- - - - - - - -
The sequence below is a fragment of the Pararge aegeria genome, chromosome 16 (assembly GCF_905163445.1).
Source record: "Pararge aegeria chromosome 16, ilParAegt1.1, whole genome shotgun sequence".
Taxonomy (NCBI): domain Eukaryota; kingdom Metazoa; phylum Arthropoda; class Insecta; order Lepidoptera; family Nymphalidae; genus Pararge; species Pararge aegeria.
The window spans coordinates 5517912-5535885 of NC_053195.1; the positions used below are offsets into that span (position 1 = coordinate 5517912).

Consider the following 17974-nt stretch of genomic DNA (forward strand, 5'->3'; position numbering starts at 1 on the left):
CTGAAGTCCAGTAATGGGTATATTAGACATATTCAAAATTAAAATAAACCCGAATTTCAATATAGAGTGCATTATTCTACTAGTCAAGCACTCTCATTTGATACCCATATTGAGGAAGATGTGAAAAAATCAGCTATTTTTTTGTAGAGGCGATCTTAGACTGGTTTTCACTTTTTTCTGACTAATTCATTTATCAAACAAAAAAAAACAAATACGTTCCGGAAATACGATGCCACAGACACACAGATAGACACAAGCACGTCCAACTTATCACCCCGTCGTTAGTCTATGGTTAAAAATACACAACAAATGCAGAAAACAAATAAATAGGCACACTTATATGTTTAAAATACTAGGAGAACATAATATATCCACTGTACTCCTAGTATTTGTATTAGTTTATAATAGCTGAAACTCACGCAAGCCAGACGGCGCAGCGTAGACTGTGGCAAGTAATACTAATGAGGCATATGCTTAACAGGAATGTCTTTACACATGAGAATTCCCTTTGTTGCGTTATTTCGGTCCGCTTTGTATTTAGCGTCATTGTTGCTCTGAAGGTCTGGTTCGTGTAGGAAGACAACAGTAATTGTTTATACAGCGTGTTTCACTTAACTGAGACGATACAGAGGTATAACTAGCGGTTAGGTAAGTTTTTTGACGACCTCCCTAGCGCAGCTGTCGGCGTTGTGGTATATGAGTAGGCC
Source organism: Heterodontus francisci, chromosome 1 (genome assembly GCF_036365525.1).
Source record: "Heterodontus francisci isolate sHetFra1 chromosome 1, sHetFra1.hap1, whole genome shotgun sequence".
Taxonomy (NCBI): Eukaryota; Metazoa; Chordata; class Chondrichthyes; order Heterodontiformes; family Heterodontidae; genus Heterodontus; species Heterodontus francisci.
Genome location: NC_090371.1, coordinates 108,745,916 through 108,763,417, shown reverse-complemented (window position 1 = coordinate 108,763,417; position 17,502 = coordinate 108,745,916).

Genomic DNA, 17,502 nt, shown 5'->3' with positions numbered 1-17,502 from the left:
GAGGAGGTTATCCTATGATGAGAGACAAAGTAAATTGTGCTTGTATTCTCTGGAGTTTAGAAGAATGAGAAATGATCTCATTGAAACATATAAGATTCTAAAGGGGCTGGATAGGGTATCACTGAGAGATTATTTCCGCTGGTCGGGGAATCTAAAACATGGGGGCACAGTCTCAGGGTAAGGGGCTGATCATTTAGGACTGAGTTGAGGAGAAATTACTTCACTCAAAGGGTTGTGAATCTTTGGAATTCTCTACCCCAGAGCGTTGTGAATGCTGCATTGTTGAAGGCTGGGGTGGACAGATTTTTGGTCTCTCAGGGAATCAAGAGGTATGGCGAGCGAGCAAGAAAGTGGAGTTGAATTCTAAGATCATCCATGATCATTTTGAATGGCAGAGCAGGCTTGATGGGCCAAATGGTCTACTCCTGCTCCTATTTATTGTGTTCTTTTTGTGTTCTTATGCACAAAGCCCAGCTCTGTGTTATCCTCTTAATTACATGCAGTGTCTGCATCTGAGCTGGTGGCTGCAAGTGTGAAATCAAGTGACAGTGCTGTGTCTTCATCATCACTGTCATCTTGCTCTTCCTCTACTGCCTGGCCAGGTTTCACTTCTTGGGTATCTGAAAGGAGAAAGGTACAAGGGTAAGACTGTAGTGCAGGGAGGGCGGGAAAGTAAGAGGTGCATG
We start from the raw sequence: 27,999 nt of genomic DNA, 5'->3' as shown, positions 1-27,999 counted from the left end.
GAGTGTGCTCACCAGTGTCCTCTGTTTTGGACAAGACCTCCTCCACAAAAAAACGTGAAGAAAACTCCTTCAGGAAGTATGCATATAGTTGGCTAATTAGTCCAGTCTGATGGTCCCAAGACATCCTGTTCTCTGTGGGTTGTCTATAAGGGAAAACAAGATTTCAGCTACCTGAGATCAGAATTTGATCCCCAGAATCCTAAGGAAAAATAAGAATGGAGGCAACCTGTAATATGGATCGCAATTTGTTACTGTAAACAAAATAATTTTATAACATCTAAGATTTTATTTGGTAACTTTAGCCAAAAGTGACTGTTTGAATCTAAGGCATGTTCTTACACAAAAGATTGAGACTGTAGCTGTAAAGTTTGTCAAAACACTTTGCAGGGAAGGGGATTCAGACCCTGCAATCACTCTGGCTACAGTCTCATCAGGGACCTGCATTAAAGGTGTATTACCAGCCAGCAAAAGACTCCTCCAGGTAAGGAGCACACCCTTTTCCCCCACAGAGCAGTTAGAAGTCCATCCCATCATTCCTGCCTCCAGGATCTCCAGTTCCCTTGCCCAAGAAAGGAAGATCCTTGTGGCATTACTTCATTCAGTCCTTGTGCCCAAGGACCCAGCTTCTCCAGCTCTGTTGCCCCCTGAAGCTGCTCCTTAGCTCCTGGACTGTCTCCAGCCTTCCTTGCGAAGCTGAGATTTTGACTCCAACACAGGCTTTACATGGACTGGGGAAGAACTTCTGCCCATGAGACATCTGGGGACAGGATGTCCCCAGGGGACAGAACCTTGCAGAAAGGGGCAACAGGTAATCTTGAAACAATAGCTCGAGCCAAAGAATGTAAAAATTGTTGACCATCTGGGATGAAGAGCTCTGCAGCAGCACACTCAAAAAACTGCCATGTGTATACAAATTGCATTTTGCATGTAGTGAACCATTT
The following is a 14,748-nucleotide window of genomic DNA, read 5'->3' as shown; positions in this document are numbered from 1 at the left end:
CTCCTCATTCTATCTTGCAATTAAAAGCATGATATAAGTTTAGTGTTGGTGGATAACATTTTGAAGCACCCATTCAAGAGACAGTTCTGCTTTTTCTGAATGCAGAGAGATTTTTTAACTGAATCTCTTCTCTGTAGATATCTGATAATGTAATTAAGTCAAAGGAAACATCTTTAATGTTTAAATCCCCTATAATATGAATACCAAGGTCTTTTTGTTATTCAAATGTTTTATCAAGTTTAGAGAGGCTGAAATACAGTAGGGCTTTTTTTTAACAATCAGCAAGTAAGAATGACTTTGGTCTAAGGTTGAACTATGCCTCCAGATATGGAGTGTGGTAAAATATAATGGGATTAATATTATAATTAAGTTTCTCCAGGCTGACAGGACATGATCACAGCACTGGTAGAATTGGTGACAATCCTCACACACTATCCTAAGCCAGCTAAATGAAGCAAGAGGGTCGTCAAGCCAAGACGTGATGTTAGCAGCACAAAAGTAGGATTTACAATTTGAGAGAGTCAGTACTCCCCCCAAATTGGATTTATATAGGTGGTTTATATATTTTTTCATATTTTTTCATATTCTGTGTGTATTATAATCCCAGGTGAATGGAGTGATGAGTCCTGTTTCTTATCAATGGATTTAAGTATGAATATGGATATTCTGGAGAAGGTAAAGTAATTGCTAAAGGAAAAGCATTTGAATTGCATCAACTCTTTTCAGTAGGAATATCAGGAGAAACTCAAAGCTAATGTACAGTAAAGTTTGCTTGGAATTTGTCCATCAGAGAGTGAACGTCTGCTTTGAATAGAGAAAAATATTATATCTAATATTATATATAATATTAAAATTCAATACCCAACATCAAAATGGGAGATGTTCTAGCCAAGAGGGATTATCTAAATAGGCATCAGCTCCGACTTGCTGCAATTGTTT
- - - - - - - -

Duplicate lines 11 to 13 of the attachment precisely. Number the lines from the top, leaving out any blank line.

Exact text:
Genomic DNA, 17,502 nt, shown 5'->3' with positions numbered 1-17,502 from the left:
GAGGAGGTTATCCTATGATGAGAGACAAAGTAAATTGTGCTTGTATTCTCTGGAGTTTAGAAGAATGAGAAATGATCTCATTGAAACATATAAGATTCTAAAGGGGCTGGATAGGGTATCACTGAGAGATTATTTCCGCTGGTCGGGGAATCTAAAACATGGGGGCACAGTCTCAGGGTAAGGGGCTGATCATTTAGGACTGAGTTGAGGAGAAATTACTTCACTCAAAGGGTTGTGAATCTTTGGAATTCTCTACCCCAGAGCGTTGTGAATGCTGCATTGTTGAAGGCTGGGGTGGACAGATTTTTGGTCTCTCAGGGAATCAAGAGGTATGGCGAGCGAGCAAGAAAGTGGAGTTGAATTCTAAGATCATCCATGATCATTTTGAATGGCAGAGCAGGCTTGATGGGCCAAATGGTCTACTCCTGCTCCTATTTATTGTGTTCTTTTTGTGTTCTTATGCACAAAGCCCAGCTCTGTGTTATCCTCTTAATTACATGCAGTGTCTGCATCTGAGCTGGTGGCTGCAAGTGTGAAATCAAGTGACAGTGCTGTGTCTTCATCATCACTGTCATCTTGCTCTTCCTCTACTGCCTGGCCAGGTTTCACTTCTTGGGTATCTGAAAGGAGAAAGGTACAAGGGTAAGACTGTAGTGCAGGGAGGGCGGGAAAGTAAGAGGTGCATG
We start from the raw sequence: 27,999 nt of genomic DNA, 5'->3' as shown, positions 1-27,999 counted from the left end.